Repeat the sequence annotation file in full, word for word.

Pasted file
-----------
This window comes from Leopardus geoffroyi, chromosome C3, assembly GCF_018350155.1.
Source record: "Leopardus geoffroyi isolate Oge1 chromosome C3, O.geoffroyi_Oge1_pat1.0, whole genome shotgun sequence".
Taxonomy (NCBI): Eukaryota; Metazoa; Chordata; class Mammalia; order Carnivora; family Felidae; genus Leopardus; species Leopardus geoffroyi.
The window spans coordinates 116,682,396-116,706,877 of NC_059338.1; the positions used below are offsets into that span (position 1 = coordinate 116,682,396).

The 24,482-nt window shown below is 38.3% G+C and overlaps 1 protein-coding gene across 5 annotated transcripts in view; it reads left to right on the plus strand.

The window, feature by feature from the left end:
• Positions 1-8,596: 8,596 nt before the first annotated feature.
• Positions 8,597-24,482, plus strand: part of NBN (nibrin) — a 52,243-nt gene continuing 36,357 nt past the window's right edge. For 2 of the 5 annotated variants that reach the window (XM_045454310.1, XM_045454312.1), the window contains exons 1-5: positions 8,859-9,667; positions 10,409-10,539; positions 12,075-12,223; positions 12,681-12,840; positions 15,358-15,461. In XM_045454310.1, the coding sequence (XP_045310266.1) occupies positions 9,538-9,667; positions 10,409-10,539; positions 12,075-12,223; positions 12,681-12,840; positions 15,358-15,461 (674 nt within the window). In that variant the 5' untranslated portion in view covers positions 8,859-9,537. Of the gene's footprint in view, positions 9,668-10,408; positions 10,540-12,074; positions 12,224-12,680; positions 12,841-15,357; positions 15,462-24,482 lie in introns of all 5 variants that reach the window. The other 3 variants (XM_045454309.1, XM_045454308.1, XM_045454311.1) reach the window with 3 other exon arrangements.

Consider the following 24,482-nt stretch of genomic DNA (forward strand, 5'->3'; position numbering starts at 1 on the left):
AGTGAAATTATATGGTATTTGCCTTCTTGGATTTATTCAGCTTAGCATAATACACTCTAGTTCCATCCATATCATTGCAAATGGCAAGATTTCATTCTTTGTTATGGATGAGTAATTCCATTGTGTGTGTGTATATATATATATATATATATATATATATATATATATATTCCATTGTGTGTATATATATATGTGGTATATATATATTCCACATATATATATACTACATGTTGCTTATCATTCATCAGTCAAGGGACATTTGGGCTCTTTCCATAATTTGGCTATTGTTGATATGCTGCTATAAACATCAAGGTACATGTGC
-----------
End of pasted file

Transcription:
This window comes from Leopardus geoffroyi, chromosome C3, assembly GCF_018350155.1.
Source record: "Leopardus geoffroyi isolate Oge1 chromosome C3, O.geoffroyi_Oge1_pat1.0, whole genome shotgun sequence".
Taxonomy (NCBI): Eukaryota; Metazoa; Chordata; class Mammalia; order Carnivora; family Felidae; genus Leopardus; species Leopardus geoffroyi.
The window spans coordinates 116,682,396-116,706,877 of NC_059338.1; the positions used below are offsets into that span (position 1 = coordinate 116,682,396).

The 24,482-nt window shown below is 38.3% G+C and overlaps 1 protein-coding gene across 5 annotated transcripts in view; it reads left to right on the plus strand.

The window, feature by feature from the left end:
• Positions 1-8,596: 8,596 nt before the first annotated feature.
• Positions 8,597-24,482, plus strand: part of NBN (nibrin) — a 52,243-nt gene continuing 36,357 nt past the window's right edge. For 2 of the 5 annotated variants that reach the window (XM_045454310.1, XM_045454312.1), the window contains exons 1-5: positions 8,859-9,667; positions 10,409-10,539; positions 12,075-12,223; positions 12,681-12,840; positions 15,358-15,461. In XM_045454310.1, the coding sequence (XP_045310266.1) occupies positions 9,538-9,667; positions 10,409-10,539; positions 12,075-12,223; positions 12,681-12,840; positions 15,358-15,461 (674 nt within the window). In that variant the 5' untranslated portion in view covers positions 8,859-9,537. Of the gene's footprint in view, positions 9,668-10,408; positions 10,540-12,074; positions 12,224-12,680; positions 12,841-15,357; positions 15,462-24,482 lie in introns of all 5 variants that reach the window. The other 3 variants (XM_045454309.1, XM_045454308.1, XM_045454311.1) reach the window with 3 other exon arrangements.

Consider the following 24,482-nt stretch of genomic DNA (forward strand, 5'->3'; position numbering starts at 1 on the left):
AGTGAAATTATATGGTATTTGCCTTCTTGGATTTATTCAGCTTAGCATAATACACTCTAGTTCCATCCATATCATTGCAAATGGCAAGATTTCATTCTTTGTTATGGATGAGTAATTCCATTGTGTGTGTGTATATATATATATATATATATATATATATATATATATATTCCATTGTGTGTATATATATATGTGGTATATATATATTCCACATATATATATACTACATGTTGCTTATCATTCATCAGTCAAGGGACATTTGGGCTCTTTCCATAATTTGGCTATTGTTGATATGCTGCTATAAACATCAAGGTACATGTGC